The Saura Indians, also known as the Cheraw, were one of a number of small Siouan tribes in the colonial backcountry (the modern-day Piedmont) of North Carolina. The ancestors of the Saura are believed to have migrated to the region many centuries prior to European contact, which first occurred with the sixteenth-century Spanish incursions into the Southeast. Hernando De Soto's expedition entered Saura country in 1540, and in 1566 Juan Pardo left a garrison commanded by Hernando Moyano in the Indian town of Joara, which may have been located on the upper Catawba River. Probably because of the Spanish intrusions, the Saura moved northeast across the Piedmont to settle in the Dan River Valley on the Virginia line by the early seventeenth century, establishing at least two large village complexes, Upper Sauratown and Lower Sauratown.
Upper Sauratown was on the west bank of the Dan River north of Town Fork Creek, and Lower Sauratown was on the south bank just below the confluence of the Dan and Smith Rivers. The towns were occupied in the second quarter of the seventeenth century and were abandoned in the early eighteenth century. While surveying his "Land of Eden" grant in North Carolina in 1733, William Byrd of Virginia visited the location of the former Lower Sauratown. The towns' names appear on the 1751 Fry-Jefferson map of Virginia and on the 1770 John Collet map of North Carolina. In the late eighteenth century, Lower Sauratown was a small frontier settlement and a plantation site. In the twentieth century the two town sites became important sources of archaeological information, with excavations beginning in 1938 and continuing into the 1970s and 1980s.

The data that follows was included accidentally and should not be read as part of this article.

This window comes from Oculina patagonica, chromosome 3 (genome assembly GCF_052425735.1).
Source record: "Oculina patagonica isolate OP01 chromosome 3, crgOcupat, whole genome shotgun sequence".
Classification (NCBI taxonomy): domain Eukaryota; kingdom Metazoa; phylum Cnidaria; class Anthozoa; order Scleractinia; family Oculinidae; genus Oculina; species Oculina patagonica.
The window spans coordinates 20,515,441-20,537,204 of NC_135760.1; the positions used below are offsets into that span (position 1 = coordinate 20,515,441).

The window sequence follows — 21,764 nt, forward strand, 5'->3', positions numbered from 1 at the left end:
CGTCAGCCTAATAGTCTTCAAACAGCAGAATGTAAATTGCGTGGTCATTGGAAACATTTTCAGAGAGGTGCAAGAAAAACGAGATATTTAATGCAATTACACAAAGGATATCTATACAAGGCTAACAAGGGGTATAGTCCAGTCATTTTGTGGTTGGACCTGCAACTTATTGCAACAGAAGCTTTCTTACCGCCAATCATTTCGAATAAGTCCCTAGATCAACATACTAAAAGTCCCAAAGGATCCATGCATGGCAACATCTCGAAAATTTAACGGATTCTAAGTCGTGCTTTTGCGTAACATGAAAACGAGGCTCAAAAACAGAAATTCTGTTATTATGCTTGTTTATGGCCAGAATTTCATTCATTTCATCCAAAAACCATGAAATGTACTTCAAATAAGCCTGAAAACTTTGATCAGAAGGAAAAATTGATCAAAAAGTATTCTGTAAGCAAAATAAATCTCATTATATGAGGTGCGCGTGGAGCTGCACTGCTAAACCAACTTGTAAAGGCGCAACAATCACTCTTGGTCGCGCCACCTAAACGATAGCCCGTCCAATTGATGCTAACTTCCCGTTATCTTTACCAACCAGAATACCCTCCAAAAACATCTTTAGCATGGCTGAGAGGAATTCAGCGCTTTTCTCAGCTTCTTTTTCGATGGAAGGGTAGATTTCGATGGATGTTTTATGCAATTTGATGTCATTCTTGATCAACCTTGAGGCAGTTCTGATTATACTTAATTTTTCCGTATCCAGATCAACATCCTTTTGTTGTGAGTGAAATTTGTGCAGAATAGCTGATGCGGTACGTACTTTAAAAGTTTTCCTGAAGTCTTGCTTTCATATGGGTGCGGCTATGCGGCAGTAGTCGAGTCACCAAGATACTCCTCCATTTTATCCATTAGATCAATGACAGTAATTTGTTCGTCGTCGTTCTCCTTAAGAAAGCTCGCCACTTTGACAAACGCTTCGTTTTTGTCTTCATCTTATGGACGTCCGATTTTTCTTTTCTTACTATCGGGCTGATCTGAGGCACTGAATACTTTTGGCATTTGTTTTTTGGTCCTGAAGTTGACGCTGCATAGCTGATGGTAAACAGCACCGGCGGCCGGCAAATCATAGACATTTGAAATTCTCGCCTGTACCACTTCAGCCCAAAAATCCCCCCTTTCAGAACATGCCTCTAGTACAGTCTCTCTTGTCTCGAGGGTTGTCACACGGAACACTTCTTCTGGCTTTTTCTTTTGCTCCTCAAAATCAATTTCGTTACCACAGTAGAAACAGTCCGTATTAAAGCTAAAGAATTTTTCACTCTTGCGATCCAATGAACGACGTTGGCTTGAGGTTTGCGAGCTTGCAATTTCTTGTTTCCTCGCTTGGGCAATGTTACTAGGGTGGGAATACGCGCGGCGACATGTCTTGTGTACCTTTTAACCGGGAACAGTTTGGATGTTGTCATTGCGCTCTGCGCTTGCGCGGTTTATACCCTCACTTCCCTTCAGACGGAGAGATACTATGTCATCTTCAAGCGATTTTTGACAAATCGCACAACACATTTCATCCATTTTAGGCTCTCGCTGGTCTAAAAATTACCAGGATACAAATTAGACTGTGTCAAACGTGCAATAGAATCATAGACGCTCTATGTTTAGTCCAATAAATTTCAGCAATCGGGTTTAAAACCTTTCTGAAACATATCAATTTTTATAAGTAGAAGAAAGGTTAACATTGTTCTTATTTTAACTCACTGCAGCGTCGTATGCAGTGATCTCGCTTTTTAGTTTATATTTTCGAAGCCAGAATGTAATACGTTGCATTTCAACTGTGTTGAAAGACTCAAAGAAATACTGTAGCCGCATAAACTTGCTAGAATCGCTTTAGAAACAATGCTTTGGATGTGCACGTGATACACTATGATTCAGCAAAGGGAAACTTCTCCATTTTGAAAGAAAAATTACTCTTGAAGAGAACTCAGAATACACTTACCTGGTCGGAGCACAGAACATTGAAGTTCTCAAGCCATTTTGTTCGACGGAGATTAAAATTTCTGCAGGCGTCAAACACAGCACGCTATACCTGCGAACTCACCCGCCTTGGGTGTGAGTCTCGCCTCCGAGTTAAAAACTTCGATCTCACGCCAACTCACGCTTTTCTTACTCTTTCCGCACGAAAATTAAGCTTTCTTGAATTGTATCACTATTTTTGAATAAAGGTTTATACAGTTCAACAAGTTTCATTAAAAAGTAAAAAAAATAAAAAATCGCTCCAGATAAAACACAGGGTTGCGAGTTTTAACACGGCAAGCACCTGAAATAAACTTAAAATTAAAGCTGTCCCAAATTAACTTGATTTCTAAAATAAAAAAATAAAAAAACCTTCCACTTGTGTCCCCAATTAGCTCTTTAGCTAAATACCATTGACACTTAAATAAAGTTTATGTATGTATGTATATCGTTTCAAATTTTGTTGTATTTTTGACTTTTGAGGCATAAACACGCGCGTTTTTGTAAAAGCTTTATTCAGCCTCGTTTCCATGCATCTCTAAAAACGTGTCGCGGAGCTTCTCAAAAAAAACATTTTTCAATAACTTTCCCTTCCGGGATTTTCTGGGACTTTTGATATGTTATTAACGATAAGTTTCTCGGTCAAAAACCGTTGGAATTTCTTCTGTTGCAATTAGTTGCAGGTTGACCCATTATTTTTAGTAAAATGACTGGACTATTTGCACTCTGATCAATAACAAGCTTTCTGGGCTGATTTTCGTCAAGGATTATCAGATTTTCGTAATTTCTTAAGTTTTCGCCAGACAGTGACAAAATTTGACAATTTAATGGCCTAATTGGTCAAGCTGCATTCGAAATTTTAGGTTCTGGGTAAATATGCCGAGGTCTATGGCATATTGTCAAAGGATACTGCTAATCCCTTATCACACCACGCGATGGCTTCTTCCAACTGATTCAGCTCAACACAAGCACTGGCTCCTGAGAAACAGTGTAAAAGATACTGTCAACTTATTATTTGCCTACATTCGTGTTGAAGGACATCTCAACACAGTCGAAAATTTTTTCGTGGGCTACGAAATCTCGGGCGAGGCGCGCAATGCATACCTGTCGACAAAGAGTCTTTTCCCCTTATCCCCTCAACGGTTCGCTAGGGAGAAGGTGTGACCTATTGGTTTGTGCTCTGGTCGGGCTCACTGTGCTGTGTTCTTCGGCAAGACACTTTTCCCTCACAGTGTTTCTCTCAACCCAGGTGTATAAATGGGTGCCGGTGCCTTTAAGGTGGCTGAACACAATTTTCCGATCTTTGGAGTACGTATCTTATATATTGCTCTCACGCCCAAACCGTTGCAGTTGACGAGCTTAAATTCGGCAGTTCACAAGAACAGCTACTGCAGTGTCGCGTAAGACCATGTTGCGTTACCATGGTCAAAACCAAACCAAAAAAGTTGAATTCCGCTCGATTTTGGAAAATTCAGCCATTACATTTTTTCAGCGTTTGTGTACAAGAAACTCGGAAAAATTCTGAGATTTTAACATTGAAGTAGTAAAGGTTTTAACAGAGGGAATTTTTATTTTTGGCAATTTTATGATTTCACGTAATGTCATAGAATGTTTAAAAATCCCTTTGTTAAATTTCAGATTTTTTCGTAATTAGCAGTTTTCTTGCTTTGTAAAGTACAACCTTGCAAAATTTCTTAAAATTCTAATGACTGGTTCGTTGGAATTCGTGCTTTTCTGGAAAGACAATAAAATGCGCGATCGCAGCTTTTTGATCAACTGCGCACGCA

German explorer John Lederer, moving south from Virginia, visited the Saura in 1670. Three years later the Saura were encountered by Virginia Indian traders James Needham and Gabriel Arthur, the latter of whom returned to a Saura village in 1674. By the early eighteenth century the dwindling tribe, decimated by epidemic diseases, moved south to unite with the Keyauwee in the Yadkin-Pee Dee River Valley in South Carolina. Their village was situated near the present town of Wallace, S.C.
Some Sauras joined Col. John Barnwell's expedition against the Tuscarora in 1711-12 but did not complete the campaign. After the close of the Yamassee War, a 1715 South Carolina census numbered the Saura at 510 people settled near the North Carolina-South Carolina border (adjacent to modern-day Anson and Richmond Counties). That same year the Saura, who were trading with Virginians, were involved in raids against settlers, but by 1718 it appears they were at peace with the South Carolinians. Approximately three-quarters of the greatly reduced Saura, now known as the Cheraw, eventually went west to join the Catawba Nation, although they maintained much autonomy and political independence. The Cheraws who remained on settlements in the east along Drowning Creek (the modern-day Lumber River) are believed by some historians to have given rise to the Lumbee tribe.
After devastating smallpox epidemics struck the Catawba and their satellites in the late eighteenth century, the Cheraw as a separate tribe disappeared from history. Their name is perpetuated in the Sauratown Mountains of Stokes County and in the town of Cheraw, S.C.
Lindley S. Butler, Rockingham County: A Brief History (1982).
Richard A. Seybert, "'Curiosities Worthy a Nice Observation': Archaeological Investigations of Siouan Village Sites in the Dan River Drainage," Journal of Rockingham County History and Genealogy 15 (June 1990).
Seybert, "A History Unwritten: The Colonial Period Saura Indians of the Carolina Piedmont," Journal of Rockingham County History and Genealogy 13 (December 1988).
Ruth Y. Wetmore, First on the Land: The North Carolina Indians (1975).
Lower Saura Town: http://www.ncmarkers.com/Markers.aspx?MarkerId=J-44
"Lower Saura Town", NC Historical Marker. Image courtesy of the NC Office of Archives & History, Marker: J-44. Available from http://www.ncmarkers.com/Markers.aspx?MarkerId=J-44.
1 January 2006 | Butler, Lindley S.